a liner assembly having a top liner and a bottom liner;
an apron extending from a perimeter of the liners and having a hand-hold opening therein;
a slip liner underneath the bottom liner, the slip liner being of relatively lower friction than the top liner;
bridge straps extending from the liner assembly and having a working length of at least the width of a host mattress minus the arm length of a fifth percentile female.
25. A topper for a bed, comprising:
a liner assembly having a top liner and a bottom liner;
an apron extending from a perimeter of the liners;
a loop handle secured to a mattress side of the apron;
a slip liner underneath the bottom liner, the slip liner being of relatively lower friction than the top liner;
bridge straps extending from the liner assembly and having a working length of at least the width of a host mattress minus the arm length of a fifth percentile female.
26. A topper for a bed, comprising:
a liner assembly having a top liner and a bottom liner, the liner assembly defining at least part of a fluid flowpath having an inlet and an outlet; and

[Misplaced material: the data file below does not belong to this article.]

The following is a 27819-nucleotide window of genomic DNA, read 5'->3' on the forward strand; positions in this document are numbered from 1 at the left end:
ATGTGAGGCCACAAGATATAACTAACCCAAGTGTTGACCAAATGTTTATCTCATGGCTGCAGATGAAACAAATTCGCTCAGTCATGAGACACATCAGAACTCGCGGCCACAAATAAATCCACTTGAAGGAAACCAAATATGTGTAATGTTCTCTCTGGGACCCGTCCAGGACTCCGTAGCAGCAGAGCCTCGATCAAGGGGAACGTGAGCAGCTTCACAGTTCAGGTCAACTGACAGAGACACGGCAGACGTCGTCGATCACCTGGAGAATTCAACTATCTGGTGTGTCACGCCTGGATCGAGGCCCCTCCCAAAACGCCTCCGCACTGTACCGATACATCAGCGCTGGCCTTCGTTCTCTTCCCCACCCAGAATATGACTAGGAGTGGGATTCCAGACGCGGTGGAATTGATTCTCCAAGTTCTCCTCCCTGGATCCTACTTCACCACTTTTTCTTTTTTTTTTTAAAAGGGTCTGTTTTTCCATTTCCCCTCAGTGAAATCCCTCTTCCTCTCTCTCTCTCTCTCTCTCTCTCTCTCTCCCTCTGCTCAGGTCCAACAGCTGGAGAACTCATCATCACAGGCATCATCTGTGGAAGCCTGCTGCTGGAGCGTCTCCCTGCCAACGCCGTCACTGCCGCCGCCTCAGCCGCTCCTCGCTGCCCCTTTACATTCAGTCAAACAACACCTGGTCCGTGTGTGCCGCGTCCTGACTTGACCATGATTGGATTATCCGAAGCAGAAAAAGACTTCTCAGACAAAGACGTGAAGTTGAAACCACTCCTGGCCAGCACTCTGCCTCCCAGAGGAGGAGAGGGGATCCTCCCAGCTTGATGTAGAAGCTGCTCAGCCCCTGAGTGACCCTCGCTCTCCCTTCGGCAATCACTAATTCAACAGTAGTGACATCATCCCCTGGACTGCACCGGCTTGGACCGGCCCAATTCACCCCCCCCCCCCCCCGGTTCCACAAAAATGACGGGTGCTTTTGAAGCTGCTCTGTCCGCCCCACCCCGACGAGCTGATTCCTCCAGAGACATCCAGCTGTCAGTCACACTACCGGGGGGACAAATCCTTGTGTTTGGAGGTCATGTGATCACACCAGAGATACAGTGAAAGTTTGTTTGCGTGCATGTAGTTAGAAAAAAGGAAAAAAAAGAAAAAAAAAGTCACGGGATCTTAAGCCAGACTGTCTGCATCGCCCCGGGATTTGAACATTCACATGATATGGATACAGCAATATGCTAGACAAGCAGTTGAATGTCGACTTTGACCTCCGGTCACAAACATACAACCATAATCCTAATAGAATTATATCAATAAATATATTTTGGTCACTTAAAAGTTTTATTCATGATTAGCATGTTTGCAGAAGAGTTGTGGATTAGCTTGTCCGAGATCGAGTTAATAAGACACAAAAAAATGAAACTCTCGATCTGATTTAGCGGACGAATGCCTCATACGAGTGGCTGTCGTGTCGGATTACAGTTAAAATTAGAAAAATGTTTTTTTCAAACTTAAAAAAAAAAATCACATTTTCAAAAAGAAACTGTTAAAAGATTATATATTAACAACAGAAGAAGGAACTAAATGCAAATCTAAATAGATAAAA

a slip liner underneath the bottom liner, the slip liner being of relatively lower friction than the top liner.
27. The topper of claim 26 including a separator intermediate the top and bottom liners.
28. The topper of claim 26 including an apron extending from a perimeter of the liners.
29. The topper of claim 28 wherein a mattress side of the apron is lined with a slip liner of relatively low friction.
30. The topper of claim 27 wherein the slip liner is a coating.
31. The topper of claim 26 wherein the slip liner is substantially completely spatially coextensive with the bottom liner.
Description
TECHNICAL FIELD

The subject matter described herein relates to occupant transfer from one occupant support to another occupant support, and particularly to a topper for facilitating such transfer. One example application for the described occupant transfer topper is for transferring a patient from one bed to another.

BACKGROUND

In hospitals and other caregiving settings it is sometimes necessary to transfer a patient from one bed (the source bed) to another (the destination bed). One or more caregivers transfer the patient by lifting and/or sliding the patient from the source bed to the destination bed. The physical effort required of the caregivers increases with increasing patient size and weight.